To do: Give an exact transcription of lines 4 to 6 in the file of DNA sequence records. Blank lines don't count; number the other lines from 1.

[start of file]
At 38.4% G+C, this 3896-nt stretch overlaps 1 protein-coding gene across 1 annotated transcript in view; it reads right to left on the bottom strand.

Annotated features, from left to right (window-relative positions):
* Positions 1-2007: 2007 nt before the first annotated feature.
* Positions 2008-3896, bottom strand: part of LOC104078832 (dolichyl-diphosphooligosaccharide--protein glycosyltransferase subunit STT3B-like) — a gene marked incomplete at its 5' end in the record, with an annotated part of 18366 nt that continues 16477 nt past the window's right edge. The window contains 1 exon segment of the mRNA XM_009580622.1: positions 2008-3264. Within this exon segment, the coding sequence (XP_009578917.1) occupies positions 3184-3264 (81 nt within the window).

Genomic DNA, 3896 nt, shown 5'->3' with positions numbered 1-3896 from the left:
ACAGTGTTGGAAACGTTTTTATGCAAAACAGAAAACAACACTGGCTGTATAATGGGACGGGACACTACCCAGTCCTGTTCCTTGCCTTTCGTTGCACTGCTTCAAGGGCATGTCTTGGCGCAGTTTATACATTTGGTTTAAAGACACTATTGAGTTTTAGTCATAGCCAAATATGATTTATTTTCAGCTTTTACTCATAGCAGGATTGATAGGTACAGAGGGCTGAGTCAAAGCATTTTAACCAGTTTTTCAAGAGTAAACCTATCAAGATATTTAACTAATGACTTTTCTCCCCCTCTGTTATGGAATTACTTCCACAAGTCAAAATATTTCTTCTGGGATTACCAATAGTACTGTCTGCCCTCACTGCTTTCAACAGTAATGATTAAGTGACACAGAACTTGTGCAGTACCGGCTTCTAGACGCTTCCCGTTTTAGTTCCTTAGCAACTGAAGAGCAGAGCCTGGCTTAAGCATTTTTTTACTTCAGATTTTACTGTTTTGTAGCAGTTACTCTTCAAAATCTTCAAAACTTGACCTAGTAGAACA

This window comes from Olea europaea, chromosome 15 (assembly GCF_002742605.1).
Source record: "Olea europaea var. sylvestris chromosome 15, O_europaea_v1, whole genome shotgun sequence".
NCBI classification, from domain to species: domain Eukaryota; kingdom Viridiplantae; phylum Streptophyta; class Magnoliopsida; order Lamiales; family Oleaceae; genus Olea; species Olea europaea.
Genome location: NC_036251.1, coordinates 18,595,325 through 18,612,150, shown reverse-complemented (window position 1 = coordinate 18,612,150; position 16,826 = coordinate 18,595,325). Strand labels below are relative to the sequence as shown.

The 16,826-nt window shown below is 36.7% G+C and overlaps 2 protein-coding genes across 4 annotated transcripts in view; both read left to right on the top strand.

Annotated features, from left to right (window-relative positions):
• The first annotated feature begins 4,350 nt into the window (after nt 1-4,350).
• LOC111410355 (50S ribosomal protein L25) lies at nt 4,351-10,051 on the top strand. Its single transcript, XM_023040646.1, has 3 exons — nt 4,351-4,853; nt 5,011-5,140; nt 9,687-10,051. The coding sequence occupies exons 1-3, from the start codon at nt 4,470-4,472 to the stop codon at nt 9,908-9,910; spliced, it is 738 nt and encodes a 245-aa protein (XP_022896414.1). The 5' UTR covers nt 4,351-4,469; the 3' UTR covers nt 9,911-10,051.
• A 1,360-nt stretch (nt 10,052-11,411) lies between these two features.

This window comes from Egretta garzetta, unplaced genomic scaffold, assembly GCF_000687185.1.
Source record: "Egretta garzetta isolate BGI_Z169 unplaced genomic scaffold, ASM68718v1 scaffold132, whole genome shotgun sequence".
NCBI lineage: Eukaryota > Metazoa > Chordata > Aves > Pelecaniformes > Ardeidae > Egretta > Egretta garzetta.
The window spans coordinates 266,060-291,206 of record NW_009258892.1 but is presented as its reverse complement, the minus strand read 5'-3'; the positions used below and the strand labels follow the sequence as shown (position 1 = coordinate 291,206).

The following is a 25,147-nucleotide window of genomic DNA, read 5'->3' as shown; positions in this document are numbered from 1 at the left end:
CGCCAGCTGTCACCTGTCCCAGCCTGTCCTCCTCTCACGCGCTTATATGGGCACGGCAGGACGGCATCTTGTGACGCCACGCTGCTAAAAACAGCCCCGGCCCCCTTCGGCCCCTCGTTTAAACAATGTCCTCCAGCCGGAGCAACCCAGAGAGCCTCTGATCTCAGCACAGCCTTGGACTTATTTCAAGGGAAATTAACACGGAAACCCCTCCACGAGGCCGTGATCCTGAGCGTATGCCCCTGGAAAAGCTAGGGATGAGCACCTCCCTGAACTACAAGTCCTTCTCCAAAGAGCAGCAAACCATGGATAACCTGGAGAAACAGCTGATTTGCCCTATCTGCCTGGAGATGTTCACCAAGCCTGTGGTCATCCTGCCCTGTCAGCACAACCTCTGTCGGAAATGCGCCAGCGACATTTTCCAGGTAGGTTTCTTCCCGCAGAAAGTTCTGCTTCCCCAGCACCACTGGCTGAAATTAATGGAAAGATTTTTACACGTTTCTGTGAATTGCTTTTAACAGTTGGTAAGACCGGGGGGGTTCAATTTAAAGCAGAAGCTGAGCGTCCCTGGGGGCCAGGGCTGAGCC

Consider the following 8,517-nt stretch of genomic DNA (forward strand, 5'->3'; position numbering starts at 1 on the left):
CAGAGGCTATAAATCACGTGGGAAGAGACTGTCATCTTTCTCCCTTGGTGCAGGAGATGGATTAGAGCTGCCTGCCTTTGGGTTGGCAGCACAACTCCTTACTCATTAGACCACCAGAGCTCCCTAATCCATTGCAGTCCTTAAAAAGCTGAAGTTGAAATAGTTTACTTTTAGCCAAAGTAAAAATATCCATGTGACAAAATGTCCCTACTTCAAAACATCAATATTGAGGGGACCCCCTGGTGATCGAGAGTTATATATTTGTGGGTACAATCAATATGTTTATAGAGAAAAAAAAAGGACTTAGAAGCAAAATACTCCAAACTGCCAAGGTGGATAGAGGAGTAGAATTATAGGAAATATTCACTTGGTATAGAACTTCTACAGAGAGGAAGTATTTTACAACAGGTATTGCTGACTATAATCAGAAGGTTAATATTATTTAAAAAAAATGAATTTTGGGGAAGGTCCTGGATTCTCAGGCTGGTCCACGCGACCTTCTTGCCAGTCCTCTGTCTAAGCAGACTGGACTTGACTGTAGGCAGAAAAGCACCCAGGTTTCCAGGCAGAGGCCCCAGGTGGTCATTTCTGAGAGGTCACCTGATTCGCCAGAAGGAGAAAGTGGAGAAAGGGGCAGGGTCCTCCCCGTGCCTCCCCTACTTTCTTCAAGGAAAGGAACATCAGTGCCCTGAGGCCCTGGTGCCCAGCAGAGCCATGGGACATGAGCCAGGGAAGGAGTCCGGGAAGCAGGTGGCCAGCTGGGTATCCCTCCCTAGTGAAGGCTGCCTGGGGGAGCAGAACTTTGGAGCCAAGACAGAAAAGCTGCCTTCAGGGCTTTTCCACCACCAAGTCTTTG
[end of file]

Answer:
* Positions 2008-3896, bottom strand: part of LOC104078832 (dolichyl-diphosphooligosaccharide--protein glycosyltransferase subunit STT3B-like) — a gene marked incomplete at its 5' end in the record, with an annotated part of 18366 nt that continues 16477 nt past the window's right edge. The window contains 1 exon segment of the mRNA XM_009580622.1: positions 2008-3264. Within this exon segment, the coding sequence (XP_009578917.1) occupies positions 3184-3264 (81 nt within the window).

Genomic DNA, 3896 nt, shown 5'->3' with positions numbered 1-3896 from the left:
ACAGTGTTGGAAACGTTTTTATGCAAAACAGAAAACAACACTGGCTGTATAATGGGACGGGACACTACCCAGTCCTGTTCCTTGCCTTTCGTTGCACTGCTTCAAGGGCATGTCTTGGCGCAGTTTATACATTTGGTTTAAAGACACTATTGAGTTTTAGTCATAGCCAAATATGATTTATTTTCAGCTTTTACTCATAGCAGGATTGATAGGTACAGAGGGCTGAGTCAAAGCATTTTAACCAGTTTTTCAAGAGTAAACCTATCAAGATATTTAACTAATGACTTTTCTCCCCCTCTGTTATGGAATTACTTCCACAAGTCAAAATATTTCTTCTGGGATTACCAATAGTACTGTCTGCCCTCACTGCTTTCAACAGTAATGATTAAGTGACACAGAACTTGTGCAGTACCGGCTTCTAGACGCTTCCCGTTTTAGTTCCTTAGCAACTGAAGAGCAGAGCCTGGCTTAAGCATTTTTTTACTTCAGATTTTACTGTTTTGTAGCAGTTACTCTTCAAAATCTTCAAAACTTGACCTAGTAGAACA